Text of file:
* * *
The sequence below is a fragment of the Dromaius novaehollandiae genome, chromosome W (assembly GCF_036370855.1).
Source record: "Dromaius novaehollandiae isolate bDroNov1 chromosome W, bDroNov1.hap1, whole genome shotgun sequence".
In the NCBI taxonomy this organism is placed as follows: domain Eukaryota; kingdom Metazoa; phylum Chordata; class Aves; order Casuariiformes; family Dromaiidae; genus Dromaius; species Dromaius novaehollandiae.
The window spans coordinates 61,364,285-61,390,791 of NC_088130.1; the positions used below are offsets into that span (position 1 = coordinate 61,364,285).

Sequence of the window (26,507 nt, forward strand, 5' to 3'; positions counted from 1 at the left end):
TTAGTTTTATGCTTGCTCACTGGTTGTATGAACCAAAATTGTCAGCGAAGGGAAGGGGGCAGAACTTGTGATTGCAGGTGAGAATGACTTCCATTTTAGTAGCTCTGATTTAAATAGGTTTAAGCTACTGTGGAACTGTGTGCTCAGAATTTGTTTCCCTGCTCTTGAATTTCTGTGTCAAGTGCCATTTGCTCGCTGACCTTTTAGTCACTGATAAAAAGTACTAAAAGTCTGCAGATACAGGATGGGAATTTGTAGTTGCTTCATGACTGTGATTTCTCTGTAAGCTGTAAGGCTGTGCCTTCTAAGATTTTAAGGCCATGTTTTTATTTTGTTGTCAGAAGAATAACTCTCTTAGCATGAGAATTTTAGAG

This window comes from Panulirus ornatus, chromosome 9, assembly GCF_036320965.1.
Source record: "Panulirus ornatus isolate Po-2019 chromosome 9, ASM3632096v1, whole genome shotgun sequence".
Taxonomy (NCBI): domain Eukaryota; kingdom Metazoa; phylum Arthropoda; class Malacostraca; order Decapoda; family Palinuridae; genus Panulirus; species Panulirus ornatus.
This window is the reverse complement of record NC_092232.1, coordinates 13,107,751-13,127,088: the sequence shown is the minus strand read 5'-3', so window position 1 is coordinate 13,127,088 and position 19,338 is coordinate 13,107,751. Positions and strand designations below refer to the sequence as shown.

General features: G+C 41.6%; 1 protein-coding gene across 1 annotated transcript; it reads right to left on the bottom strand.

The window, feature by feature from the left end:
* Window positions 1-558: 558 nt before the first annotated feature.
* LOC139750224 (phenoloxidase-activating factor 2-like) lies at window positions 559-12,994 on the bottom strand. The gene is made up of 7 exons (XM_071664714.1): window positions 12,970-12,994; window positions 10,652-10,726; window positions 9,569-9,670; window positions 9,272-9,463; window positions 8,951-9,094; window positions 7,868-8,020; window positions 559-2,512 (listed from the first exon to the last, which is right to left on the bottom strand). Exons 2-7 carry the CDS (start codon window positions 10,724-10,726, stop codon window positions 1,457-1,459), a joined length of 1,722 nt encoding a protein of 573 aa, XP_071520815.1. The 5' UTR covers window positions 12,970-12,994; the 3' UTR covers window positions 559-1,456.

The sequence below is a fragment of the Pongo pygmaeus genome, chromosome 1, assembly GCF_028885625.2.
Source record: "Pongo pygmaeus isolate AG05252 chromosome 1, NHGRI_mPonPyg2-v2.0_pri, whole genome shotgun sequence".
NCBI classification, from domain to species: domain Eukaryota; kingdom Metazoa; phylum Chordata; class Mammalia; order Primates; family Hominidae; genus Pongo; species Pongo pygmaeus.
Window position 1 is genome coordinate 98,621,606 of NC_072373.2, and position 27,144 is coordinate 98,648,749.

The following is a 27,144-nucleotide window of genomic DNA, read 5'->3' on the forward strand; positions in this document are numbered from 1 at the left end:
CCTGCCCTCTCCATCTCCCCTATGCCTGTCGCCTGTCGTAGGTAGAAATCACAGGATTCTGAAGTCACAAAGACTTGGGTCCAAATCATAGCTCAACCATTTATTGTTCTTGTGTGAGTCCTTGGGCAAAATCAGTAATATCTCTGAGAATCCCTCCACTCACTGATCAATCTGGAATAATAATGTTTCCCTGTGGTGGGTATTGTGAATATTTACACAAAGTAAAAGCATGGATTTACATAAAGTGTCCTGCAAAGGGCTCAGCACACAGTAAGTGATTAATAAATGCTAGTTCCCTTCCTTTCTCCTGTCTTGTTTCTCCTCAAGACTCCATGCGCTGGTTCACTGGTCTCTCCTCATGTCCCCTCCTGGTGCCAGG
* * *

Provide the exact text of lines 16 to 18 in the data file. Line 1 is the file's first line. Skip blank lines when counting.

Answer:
Source record: "Pongo pygmaeus isolate AG05252 chromosome 1, NHGRI_mPonPyg2-v2.0_pri, whole genome shotgun sequence".
NCBI classification, from domain to species: domain Eukaryota; kingdom Metazoa; phylum Chordata; class Mammalia; order Primates; family Hominidae; genus Pongo; species Pongo pygmaeus.
Window position 1 is genome coordinate 98,621,606 of NC_072373.2, and position 27,144 is coordinate 98,648,749.